INAE Letters

pp 1–17 | Cite as

Harmonizing the Water–Energy–Food Nexus in Haryana: An Exploration of Technology and Policy Options

  • Narendra K. TyagiEmail author
  • Pramod K. Joshi
Case Study


This research deals with harmonization of groundwater and the energy nexus in the state of Haryana, in the arid Trans-Gangetic plain (India), which is faced with ecologically unsustainable groundwater abstractions with significantly higher energy footprints in food production. Detailed analysis, based on secondary data from reliable sources, established that water and energy-intensive cropping system and the highly energy inefficient 0.75 million pumpsets deployed for water extraction—both facilitated by public policies—were responsible for the emerging situation. An ecologically compatible cropping pattern, which envisages reallocation of crop areas, accompanied by water and energy smart agro-hydro-technologies (zero tillage, laser land levelling, and micro-irrigation etc), reducing irrigation requirement by 9.88 billion cubic meters (BCM), and thereby eliminating the need for groundwater over draft, has been designed. Implementation of the recommended technologies reduces cost of production, enhances land productivity, and increases farmers’ income by 15–20%. Based on the results of pilot studies under ‘Agriculture Demand Side Management’ program, which had indicated scope for increasing pumping efficiencies from the existing level of 35 to 50%, introduction of Bureau of Energy Efficiency (BEE) labelled pumpsets is advocated. The suggested intervention could afford a saving of 3465 million kWh of energy, annually. In addition, these interventions would also yield a reduction of the order of 5243 million kg CO2e in GHGs, thereby harmonizing the water–energy–food nexus. Faster adaption of desired technologies by the farmers would require a relook at water, energy, and crop pricing policies.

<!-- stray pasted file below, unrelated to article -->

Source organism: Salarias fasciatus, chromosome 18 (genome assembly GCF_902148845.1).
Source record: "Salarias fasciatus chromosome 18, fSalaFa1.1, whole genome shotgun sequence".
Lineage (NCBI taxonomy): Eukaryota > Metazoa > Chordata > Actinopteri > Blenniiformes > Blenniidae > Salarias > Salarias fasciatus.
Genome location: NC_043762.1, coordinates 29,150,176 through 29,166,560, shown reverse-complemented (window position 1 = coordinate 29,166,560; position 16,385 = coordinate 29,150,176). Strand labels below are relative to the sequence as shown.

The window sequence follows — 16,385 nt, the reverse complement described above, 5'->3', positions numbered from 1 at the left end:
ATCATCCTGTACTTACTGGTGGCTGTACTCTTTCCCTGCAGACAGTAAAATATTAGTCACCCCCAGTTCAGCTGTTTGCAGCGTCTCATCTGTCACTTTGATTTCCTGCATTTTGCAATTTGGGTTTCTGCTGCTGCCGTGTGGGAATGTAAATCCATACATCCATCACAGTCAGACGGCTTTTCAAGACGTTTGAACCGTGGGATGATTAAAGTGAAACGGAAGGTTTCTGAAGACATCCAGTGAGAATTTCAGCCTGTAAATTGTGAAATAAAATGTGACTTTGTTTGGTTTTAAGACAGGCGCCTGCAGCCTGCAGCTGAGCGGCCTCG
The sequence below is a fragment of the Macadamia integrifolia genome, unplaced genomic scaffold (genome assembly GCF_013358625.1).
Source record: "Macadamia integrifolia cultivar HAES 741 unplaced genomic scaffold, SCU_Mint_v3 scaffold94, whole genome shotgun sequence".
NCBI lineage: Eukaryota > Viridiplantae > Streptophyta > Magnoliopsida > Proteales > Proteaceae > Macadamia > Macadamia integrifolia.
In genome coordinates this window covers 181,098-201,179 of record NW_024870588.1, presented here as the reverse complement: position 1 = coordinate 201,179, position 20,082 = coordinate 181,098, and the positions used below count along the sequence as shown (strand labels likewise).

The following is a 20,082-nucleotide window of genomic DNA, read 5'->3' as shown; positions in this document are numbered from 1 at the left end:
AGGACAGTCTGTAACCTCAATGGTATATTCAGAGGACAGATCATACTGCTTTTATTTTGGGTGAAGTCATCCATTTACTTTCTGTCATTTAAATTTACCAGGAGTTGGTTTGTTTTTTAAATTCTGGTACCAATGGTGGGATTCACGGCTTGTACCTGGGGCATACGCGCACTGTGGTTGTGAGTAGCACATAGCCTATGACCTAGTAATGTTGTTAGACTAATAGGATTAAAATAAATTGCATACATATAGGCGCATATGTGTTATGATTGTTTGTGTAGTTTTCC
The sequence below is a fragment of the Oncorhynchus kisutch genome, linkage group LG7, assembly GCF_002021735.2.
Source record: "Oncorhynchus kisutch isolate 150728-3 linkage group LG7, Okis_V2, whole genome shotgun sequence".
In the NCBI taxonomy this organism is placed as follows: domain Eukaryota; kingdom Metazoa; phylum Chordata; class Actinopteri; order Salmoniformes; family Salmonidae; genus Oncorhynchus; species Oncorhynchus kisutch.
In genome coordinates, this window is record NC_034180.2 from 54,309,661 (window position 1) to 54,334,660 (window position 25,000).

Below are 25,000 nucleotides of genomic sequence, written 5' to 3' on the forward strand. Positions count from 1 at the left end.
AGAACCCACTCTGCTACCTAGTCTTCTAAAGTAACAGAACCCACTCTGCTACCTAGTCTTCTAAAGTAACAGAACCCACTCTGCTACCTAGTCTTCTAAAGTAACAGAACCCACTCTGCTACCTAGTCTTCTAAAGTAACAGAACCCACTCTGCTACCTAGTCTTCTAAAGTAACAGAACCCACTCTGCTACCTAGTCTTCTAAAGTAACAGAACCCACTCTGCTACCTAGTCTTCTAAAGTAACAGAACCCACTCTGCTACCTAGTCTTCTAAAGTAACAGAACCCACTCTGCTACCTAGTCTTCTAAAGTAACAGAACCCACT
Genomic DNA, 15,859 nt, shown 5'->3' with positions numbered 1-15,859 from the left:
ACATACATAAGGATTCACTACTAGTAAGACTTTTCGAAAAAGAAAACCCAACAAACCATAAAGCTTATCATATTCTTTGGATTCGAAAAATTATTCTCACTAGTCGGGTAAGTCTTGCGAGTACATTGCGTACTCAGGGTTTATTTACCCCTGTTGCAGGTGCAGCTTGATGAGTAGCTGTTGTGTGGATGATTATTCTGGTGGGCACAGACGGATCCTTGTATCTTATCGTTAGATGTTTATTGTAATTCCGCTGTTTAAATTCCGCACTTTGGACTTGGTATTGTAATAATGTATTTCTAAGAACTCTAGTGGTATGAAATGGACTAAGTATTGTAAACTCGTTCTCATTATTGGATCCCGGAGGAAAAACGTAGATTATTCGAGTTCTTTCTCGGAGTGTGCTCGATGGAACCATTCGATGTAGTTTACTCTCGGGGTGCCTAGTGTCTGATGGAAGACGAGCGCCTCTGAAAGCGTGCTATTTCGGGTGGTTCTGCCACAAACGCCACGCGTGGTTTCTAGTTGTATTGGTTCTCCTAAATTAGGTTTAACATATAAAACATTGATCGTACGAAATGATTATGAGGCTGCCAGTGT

Agro-technology Climate change Energy Reallocation 



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Copyright information

© Indian National Academy of Engineering 2019

Authors and Affiliations

  1. 1.Central Soil Salinity Research InstituteKarnalIndia
  2. 2.International Food Policy Research Institute, South AsiaNew DelhiIndia

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